Amazon assaults on Twitter earlier than the union counts

0
81
Amazon attacks on Twitter before the union counts

Just days before the vote at its Bessemer fulfillment center, Amazon hits back on critics in a potentially historic union vote.

And the online giant is using Twitter to get its message across. Via its Amazon News account, the company slammed Senator Elizabeth Warren (D-Mass.) Over the weekend and responded to a tweet accusing the company of exploiting tax law.

What followed was a back-and-forth over tax law and allegations of Amazon’s union tactics.

Amazon’s response echoes previous statements by the company promoting its own minimum wage of $ 15 an hour and accusing Democratic lawmakers of abandoning workers.

Find full coverage of Alabama Amazon’s union efforts here

Vox reports that the tweets may have been prompted after Amazon CEO Jeff Bezos expressed his dissatisfaction over the past few weeks with the company’s employees not being more aggressive in dealing with criticism.

It should be noted that Amazon paid no US federal income taxes for two years in 2017 and 2018. This was due to loss carryforwards from unprofitable years, tax credits on research and development investments, and the fact that Amazon pays people in stock options, which the INC says often causes deductions for employers when employees exercise those options.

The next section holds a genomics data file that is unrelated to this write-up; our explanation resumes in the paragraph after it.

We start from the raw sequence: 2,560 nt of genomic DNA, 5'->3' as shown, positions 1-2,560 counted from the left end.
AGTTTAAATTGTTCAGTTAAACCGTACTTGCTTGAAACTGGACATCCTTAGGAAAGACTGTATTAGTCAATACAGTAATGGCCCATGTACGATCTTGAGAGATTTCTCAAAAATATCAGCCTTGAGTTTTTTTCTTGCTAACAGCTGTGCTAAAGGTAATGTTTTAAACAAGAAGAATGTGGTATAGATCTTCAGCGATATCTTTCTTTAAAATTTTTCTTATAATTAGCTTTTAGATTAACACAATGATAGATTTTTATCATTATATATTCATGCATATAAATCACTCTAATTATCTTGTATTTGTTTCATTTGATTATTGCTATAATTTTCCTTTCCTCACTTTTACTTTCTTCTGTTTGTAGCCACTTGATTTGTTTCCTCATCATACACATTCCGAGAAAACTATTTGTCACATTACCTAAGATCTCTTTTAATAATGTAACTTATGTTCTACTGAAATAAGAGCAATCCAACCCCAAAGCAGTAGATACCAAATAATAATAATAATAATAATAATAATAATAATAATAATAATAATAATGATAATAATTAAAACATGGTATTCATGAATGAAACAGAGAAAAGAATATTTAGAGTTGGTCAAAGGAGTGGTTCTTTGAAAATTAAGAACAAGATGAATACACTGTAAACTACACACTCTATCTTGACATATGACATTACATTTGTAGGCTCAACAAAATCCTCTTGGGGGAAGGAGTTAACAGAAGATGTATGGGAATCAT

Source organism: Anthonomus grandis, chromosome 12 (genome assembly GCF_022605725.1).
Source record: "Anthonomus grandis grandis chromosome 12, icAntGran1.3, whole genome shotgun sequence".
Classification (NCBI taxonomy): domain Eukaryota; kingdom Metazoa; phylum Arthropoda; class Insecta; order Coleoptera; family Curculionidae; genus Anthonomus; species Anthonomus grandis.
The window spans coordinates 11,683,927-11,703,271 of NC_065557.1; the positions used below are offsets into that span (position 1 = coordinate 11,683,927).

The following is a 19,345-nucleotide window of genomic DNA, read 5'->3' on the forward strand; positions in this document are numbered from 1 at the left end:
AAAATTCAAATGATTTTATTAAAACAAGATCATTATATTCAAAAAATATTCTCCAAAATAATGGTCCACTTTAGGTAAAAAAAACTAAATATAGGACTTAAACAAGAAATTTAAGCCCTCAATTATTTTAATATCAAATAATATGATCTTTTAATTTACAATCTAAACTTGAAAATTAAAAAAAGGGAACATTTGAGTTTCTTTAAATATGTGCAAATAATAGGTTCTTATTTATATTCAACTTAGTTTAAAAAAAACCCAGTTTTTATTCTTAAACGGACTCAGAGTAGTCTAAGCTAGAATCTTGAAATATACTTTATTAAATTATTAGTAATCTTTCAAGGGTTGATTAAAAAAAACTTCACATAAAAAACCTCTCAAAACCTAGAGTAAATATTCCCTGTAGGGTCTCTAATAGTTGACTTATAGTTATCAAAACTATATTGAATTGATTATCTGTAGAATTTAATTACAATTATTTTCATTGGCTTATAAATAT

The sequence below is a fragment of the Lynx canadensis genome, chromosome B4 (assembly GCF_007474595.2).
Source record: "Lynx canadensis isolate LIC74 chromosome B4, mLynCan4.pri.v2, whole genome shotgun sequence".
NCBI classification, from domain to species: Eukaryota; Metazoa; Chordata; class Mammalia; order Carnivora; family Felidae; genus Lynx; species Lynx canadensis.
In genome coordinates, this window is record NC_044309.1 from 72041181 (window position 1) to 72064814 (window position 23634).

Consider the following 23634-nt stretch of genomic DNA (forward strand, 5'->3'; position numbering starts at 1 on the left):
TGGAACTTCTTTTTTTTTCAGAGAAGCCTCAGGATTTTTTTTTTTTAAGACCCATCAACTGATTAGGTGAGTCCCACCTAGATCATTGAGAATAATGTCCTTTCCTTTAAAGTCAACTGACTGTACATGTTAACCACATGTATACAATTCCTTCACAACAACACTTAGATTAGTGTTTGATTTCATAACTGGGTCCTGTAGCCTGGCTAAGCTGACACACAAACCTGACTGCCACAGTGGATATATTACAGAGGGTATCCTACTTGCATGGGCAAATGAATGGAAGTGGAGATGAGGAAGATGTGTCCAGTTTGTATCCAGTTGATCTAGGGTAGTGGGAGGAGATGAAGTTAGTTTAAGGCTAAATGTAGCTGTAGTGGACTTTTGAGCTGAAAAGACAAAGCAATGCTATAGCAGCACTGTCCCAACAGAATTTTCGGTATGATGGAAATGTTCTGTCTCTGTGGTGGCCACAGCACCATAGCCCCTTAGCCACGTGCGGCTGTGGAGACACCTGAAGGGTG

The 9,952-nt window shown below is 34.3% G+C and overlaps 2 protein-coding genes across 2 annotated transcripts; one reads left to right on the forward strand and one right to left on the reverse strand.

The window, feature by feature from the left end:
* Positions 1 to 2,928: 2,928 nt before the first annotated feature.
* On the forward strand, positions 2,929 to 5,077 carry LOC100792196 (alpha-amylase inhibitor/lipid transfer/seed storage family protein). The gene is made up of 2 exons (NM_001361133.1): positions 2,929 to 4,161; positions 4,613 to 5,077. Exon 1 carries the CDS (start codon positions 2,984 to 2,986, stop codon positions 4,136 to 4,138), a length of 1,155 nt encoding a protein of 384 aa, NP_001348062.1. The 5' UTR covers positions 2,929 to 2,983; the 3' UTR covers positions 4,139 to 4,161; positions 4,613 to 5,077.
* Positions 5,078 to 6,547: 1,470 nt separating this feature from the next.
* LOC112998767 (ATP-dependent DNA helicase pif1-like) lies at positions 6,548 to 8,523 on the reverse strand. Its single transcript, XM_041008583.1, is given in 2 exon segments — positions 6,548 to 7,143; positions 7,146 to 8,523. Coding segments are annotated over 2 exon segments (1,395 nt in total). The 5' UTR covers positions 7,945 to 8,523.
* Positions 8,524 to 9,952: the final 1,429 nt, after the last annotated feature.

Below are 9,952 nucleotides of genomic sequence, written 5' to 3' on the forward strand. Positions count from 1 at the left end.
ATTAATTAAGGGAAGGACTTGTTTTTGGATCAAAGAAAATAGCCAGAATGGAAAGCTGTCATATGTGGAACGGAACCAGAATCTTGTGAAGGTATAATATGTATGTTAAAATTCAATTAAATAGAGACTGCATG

Last week, Amazon retail chief Dave Clark tweeted that Amazon had become the “Bernie Sanders Employer” with its $ 15 minimum wage. Sanders visited the Birmingham area on Friday to support the union with rapper killer Mike and actor Danny Glover.

“If you pay workers $ 15 an hour, you will not become a ‘progressive workplace’ if you break up union and urinate workers in water bottles,” US Rep. Mark Pocan, D-Wis., Tweeted Back.

“You don’t really believe how to pee in bottles, do you?” Amazon News replied. “If that were true, no one would work for us.”

The company’s drivers responded with their own stories.

The National Labor Relations Board will begin counting the votes of more than 5,000 ballot papers Tuesday on whether workers are represented by the Retail, Wholesale and Department Stores Union (RWDSU).